Recently, an innovative protocol of electrical stimulation, named “fictive locomotion induced stimulation” (FListim), which consists of an intrinsically variable noisy waveform, has been obtained from a segment of chemically-induced fictive locomotion (FL) sampled from the ventral root (VR) of an in vitro preparation of neonatal rat spinal cord. FListim delivered at sub-threshold intensities to a dorsal root (DR) has been shown to optimally activate the central pattern generators (CPGs) for locomotion (Taccola, 2011). In an attempt to introduce novel and improved protocols of stimulation in combination with neurochemicals, the current PhD project aims to identify the features that make sub-threshold noisy waveforms effective in activating locomotor patterns. In an attempt to introduce novel and improved protocols of stimulation in combination with neurochemicals, the current PhD project aims to identify the features that make sub-threshold noisy waveforms effective in activating locomotor patterns. To reach this aim, locomotor-like patterns in response to different noisy waveforms were compared. In order to obtain a wide palette of noisy protocols electromyographic (EMG) recordings were performed from leg muscles of adult volunteers during walking. These recordings were then delivered as stimulating patterns called real locomotion-induced stimulation (ReaListim). To reach this aim, locomotor-like patterns in response to different noisy waveforms were compared. In order to obtain a wide palette of noisy protocols electromyographic (EMG) recordings were performed from leg muscles of adult volunteers during walking. These recordings were then delivered as stimulating patterns called real locomotion-induced stimulation (ReaListim). ReaListim protocols, sampled during different motor behaviours, are equally able to induce an epoch of locomotor-like oscillations. Conversely, smooth kinematic profiles and non-phasic noisy patterns such as standing and isometric contraction, are unable to activate the locomotor CPGs. The complexity of noisy waveforms was then reduced at motoneuronal level, by recording electrical activity of a single motoneuron during FL. Long-lasting episode of FL, were evoked in response to intracellular patterns delivered at sub-threshold intensities. The analysis of motoneuronal firing during FL was used to identify four recurrent frequency values that optimally activated the locomotor CPGs when applied simultaneously in a multifrequency protocol. Different permutations were tried to further simplify the multifrequency protocol while isolating the most effective components of the four identified frequencies. The simplest asynchronous paradigm that can induce locomotor-like episodes consists of a train of rectangular pulses that contain two frequencies: 35 and 172 Hz. This protocol resulted already effective at subthreshold intensity even when delivered for a very short time (500 ms). The role of oxytocin in the modulation of neuronal networks is explored here on spinal networks. Intracellular recordings demonstrate that oxytocin dosedependently depolarizes single motoneurons with the appearance of sporadic bursts with superimposed firing. By applying the selective blocker of sodium channels, tetrodotoxin (TTX), the effects of oxytocin can be completely abolished, which suggest a premotoneuronal-level origin. The neuropeptide is capable to induce VRs depolarization with superimposed synchronous bursts of activity, while reflex responses induced by single pulses are depressed depending on the stimulus strength and peptide-concentration. The disinhibited bursting evoked by the pharmacological blockade of glycine and GABAA receptors blockers, strychnine and bicuculline, respectively, is accelerated by oxytocin, an effect that is suppressed by the selective oxytocin receptor antagonist atosiban. On spinal locomotor networks oxytocin facilitates the emergence of FL episodes in response either to weak noisy waveforms protocols or to the conjoint application of NMDA and 5HT at sub-threshold concentrations, even if the periodicity of a stable FL is not significantly affected by the neuropeptide. Interestingly, the facilitation of the locomotor CPGs by oxytocin is dependent on the endogenous release of 5HT, as is demonstrated by incubation with the inhibitor of 5HT synthesis, pchlorophenilalanine (PCPA). Low-frequency trains of stereotyped pulses (0.33 and 0.67Hz) delivered with a controlled time interval (delays 0.5 to 2 s) to multiple DRs converged on spinal locomotor circuits to generate locomotor rhythm. The same finding is confirmed by the phase resetting that is induced by single afferent stimuli during a simultaneous train of pulses delivered to another DR. Staggered protocols fail to elicit FL when simultaneously applied to multiple DRs, while a multi-site randomized pulse train is still effective in eliciting locomotor-like patterns. This thesis outlines new strategies for optimizing the reactivation of spinal locomotor networks after spinal damage. Though the technology that is currently available in clinics does not allow for the delivery of highly-variable stimulating patterns, experiments reported here indicate a way to overcome these limitations. Indeed, protocols that contain few distinct frequencies that are isolated from the spectrum of noisy waves can activate the CPGs even when delivered with a multisite approach. This suggests that it may be possible to separately supply multiple trains of pulses to several cord sites using different electrostimulators. The yield of stimulation in activating locomotor circuits will be further improved by the association with the neuropeptide oxytocin.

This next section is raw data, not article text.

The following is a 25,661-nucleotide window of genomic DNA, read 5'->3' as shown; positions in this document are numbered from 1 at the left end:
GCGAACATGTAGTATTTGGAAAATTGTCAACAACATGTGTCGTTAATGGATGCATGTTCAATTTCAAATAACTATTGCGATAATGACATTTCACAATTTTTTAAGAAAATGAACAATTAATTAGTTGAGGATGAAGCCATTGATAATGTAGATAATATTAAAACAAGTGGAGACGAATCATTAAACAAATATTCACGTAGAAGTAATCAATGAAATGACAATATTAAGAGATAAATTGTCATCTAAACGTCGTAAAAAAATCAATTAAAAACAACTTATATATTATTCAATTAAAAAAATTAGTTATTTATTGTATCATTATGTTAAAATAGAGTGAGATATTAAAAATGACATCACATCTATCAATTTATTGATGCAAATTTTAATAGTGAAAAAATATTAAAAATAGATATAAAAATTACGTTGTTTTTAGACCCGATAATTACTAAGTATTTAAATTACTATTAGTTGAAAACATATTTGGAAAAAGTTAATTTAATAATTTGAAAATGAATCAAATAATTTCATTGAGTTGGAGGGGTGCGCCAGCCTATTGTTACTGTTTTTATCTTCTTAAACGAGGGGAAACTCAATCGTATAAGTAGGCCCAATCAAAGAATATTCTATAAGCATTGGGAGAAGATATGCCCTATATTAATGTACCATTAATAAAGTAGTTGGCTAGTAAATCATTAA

|Autori interni:||Dose, Francesco|
|Titolo:||Identification of the optimal parameters for electrical stimulation to generate locomotor patterns in the rat isolated spinal cord|
|Relatore/i interni:||Taccola, Giuliano |
|Data di pubblicazione:||7-nov-2016|
|Appare nelle tipologie:||8.1 PhD thesis|